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Adnoc will offer Japanese energy companies that hold concessions for fields in the Emirates new terms and conditions as part of a renegotiation of the concessions, the company’s CEO told Nikkei. Sultan Ahmed Al Jaber, who doubles as minister of state, added that the final decision will be made by the end of this year or early in 2018.
UAE concessions account for 40 percent of Japans oil output from overseas operations, which makes them vital for the country’s crude oil supply. They are equally vital for Tokyo’s plan to source 40 percent of its crude oil and natural gas output from own operations rather than imports by 2030. The current portion of own production is 27 percent.
In addition to new terms and conditions, Adnoc’s chief executive suggested that the UAE may bring in new partners in the fields operated by Japanese companies alongside Big Oil majors such as BP and Total. The new partners may come from China and South Korea, Al Jaber said.
Japan is among the top three importers of oil and gas in the world as per EIA figures from 2013. Its own production satisfied only a small part of demand despite the shift towards renewables. The UAE is the second-biggest exporter to Japan, accounting for a quarter of all imported oil as of 2015.The top supplier was Saudi Arabia, with 34 percent of the total.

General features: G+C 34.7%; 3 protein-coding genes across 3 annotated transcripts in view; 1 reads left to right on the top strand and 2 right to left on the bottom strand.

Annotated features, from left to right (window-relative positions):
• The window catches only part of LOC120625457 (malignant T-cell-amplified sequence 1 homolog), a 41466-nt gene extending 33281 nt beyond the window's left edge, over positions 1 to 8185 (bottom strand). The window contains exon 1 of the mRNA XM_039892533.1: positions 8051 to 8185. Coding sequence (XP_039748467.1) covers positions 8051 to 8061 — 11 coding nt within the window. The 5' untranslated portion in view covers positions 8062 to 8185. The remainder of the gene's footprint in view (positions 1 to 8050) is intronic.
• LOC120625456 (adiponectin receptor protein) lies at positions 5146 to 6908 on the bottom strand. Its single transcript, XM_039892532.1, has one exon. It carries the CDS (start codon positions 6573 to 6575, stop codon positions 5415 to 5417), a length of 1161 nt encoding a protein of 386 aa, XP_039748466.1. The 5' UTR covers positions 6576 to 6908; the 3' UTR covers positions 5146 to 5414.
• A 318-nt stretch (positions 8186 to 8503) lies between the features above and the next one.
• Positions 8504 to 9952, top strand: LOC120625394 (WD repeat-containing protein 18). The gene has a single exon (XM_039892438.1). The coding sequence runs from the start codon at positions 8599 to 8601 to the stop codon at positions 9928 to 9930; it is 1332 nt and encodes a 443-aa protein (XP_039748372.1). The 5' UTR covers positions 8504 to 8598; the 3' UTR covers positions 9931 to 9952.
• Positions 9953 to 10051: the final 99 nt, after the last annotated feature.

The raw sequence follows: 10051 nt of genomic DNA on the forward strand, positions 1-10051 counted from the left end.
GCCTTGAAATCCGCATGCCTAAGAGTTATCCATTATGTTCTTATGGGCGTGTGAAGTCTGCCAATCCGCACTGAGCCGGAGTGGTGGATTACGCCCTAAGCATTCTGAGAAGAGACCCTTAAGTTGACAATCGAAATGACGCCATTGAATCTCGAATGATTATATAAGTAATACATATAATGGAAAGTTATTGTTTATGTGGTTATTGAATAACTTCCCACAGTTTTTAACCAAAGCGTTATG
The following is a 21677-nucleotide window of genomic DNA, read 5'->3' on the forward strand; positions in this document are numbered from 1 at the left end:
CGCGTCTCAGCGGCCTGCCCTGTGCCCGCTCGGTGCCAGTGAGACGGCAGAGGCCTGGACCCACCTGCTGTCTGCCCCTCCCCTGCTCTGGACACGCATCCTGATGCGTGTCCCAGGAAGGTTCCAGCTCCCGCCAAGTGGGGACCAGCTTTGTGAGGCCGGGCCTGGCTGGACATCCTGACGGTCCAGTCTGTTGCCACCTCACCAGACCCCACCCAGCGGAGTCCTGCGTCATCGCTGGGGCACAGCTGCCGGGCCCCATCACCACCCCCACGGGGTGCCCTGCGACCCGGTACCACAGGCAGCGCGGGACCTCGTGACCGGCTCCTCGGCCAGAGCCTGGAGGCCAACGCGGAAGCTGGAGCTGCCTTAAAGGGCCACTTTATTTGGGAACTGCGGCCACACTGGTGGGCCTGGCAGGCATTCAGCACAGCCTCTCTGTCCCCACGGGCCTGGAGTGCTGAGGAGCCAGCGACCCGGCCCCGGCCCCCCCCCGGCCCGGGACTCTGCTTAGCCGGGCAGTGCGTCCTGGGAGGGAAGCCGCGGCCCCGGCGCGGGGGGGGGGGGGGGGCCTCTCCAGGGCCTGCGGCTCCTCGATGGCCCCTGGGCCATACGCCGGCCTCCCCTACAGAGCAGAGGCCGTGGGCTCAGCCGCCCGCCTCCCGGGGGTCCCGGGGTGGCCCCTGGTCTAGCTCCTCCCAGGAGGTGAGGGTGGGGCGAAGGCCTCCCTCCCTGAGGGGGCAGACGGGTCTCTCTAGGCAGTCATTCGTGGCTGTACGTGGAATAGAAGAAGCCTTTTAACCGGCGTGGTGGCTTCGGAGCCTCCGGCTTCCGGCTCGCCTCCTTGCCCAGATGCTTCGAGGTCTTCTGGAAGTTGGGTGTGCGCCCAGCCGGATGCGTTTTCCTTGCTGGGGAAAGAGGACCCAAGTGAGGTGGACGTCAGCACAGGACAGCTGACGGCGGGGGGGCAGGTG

Crude oil satisfies 42 percent of Japan’s primary energy needs, with natural gas accounting for 23 percent, and coal for 27 percent. This dominance of oil, especially in the wake of the Fukushima disaster, has prompted the Japanese energy industry to further expand its footprint abroad.
At the same time, the UAE is set to make the best of its oil resources in the new “lower for longer” price environment. In addition to attracting more partners for its oil fields, the company is also considering IPOs for some of its subsidiaries.
By Irina Slav for Oilprice.com
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Irina is a writer for the U.S.-based Divergente LLC consulting firm with over a decade of experience writing on the oil and gas industry.